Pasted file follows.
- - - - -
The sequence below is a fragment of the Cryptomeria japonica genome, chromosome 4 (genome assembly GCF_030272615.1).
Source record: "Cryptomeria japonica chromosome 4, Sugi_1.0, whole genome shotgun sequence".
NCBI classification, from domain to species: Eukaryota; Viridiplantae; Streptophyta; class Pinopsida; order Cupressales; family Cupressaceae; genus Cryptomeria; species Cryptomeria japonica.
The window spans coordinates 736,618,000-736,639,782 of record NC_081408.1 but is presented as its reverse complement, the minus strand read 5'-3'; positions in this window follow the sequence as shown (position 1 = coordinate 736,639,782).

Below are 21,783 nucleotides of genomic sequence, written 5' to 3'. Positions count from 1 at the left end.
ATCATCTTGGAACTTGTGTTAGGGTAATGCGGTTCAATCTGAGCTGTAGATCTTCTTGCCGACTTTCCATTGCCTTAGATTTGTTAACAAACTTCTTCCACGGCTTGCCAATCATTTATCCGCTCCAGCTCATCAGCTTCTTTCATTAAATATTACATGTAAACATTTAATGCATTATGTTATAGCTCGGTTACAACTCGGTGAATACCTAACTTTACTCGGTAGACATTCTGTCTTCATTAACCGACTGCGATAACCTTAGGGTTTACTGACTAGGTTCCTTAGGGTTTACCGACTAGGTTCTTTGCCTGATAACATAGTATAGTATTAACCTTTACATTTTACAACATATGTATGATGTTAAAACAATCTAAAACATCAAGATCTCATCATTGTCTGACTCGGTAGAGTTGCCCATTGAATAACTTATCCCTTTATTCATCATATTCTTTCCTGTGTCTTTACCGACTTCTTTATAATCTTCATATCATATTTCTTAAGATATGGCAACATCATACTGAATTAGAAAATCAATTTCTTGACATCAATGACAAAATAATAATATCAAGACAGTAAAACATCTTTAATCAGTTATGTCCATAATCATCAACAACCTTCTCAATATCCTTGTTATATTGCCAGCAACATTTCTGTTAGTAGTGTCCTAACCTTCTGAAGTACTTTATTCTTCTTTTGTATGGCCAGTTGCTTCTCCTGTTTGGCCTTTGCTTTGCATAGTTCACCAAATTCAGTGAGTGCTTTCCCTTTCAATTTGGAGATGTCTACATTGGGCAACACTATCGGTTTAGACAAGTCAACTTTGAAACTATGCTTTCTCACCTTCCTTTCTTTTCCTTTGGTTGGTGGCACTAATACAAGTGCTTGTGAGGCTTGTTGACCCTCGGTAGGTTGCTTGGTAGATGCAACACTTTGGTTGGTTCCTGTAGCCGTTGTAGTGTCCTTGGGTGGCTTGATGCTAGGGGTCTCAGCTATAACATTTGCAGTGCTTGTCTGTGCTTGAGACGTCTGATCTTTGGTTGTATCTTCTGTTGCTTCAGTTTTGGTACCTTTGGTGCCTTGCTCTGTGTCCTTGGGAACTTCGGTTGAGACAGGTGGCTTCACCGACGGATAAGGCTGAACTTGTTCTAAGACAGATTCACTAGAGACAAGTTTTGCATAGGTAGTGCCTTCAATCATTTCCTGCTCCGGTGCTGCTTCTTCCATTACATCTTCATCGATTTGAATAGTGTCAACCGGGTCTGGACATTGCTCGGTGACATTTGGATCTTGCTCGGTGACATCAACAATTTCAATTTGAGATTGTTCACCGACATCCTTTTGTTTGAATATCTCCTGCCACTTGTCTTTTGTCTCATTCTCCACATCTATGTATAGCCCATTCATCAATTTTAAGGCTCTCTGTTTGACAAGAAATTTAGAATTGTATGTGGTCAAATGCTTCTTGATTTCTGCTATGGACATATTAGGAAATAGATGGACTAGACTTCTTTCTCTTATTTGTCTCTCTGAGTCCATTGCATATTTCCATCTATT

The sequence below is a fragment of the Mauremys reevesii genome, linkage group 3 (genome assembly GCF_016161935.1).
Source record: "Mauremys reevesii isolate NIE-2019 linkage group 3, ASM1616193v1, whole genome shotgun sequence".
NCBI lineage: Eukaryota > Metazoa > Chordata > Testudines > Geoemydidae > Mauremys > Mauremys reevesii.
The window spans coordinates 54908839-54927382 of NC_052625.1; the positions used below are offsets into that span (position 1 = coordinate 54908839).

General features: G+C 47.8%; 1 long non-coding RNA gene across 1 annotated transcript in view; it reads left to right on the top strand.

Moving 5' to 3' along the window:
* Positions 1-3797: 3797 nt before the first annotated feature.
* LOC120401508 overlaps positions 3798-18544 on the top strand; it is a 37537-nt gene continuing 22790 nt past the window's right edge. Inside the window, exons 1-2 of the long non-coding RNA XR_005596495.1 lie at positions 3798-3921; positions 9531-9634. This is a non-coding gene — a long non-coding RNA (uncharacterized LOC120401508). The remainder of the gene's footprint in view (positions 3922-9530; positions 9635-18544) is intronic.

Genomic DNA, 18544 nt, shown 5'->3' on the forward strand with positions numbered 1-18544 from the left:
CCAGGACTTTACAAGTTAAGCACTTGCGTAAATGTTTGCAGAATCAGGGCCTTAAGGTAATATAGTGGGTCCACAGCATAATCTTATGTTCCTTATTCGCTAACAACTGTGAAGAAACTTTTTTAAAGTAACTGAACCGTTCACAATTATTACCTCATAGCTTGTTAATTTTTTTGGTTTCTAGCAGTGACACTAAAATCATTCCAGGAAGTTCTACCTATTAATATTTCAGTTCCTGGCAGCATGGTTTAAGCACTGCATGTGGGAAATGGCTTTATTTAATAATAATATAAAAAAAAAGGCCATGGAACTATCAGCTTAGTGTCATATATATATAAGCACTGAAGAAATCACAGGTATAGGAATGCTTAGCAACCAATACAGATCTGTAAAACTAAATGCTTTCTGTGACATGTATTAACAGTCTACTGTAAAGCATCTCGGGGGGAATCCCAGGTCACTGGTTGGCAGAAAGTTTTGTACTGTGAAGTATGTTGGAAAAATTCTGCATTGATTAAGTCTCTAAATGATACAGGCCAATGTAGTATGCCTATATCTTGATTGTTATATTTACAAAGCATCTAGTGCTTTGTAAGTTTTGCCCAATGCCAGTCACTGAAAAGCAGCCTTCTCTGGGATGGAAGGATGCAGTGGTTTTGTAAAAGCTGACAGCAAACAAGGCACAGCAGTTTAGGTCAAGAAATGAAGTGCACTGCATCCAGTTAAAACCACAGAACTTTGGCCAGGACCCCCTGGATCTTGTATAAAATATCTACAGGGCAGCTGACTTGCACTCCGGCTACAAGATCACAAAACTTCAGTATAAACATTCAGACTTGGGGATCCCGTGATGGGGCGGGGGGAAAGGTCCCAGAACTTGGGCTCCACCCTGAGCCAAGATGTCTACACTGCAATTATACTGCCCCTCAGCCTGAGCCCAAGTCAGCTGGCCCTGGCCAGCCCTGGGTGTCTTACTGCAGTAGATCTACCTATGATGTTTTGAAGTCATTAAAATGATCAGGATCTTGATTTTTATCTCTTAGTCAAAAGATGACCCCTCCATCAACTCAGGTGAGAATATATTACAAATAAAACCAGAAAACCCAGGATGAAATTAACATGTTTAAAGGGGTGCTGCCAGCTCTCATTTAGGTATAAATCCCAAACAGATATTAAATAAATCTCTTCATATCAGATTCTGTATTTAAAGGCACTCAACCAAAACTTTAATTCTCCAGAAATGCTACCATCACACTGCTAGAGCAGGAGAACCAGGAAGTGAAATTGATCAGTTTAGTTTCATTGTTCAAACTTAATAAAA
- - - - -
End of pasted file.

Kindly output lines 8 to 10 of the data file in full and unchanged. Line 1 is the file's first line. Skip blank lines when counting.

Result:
Source record: "Mauremys reevesii isolate NIE-2019 linkage group 3, ASM1616193v1, whole genome shotgun sequence".
NCBI lineage: Eukaryota > Metazoa > Chordata > Testudines > Geoemydidae > Mauremys > Mauremys reevesii.
The window spans coordinates 54908839-54927382 of NC_052625.1; the positions used below are offsets into that span (position 1 = coordinate 54908839).